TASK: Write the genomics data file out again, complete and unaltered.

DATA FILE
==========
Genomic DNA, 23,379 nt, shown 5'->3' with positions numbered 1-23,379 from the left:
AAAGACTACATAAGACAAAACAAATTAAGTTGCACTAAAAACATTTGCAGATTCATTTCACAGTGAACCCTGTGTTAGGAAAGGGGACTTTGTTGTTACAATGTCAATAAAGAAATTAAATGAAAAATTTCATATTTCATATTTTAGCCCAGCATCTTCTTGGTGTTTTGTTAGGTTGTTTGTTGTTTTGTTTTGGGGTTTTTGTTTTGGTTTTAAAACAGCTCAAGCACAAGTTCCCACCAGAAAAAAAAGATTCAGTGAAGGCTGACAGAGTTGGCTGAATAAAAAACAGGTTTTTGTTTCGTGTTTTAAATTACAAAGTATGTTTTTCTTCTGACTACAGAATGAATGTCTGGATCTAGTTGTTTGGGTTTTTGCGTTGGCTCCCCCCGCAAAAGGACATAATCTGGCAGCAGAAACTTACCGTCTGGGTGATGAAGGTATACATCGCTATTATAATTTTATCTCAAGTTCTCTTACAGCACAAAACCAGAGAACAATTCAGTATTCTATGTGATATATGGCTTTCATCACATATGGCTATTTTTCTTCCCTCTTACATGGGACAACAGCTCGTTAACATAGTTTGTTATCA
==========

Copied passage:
Genomic DNA, 23,379 nt, shown 5'->3' with positions numbered 1-23,379 from the left:
AAAGACTACATAAGACAAAACAAATTAAGTTGCACTAAAAACATTTGCAGATTCATTTCACAGTGAACCCTGTGTTAGGAAAGGGGACTTTGTTGTTACAATGTCAATAAAGAAATTAAATGAAAAATTTCATATTTCATATTTTAGCCCAGCATCTTCTTGGTGTTTTGTTAGGTTGTTTGTTGTTTTGTTTTGGGGTTTTTGTTTTGGTTTTAAAACAGCTCAAGCACAAGTTCCCACCAGAAAAAAAAGATTCAGTGAAGGCTGACAGAGTTGGCTGAATAAAAAACAGGTTTTTGTTTCGTGTTTTAAATTACAAAGTATGTTTTTCTTCTGACTACAGAATGAATGTCTGGATCTAGTTGTTTGGGTTTTTGCGTTGGCTCCCCCCGCAAAAGGACATAATCTGGCAGCAGAAACTTACCGTCTGGGTGATGAAGGTATACATCGCTATTATAATTTTATCTCAAGTTCTCTTACAGCACAAAACCAGAGAACAATTCAGTATTCTATGTGATATATGGCTTTCATCACATATGGCTATTTTTCTTCCCTCTTACATGGGACAACAGCTCGTTAACATAGTTTGTTATCA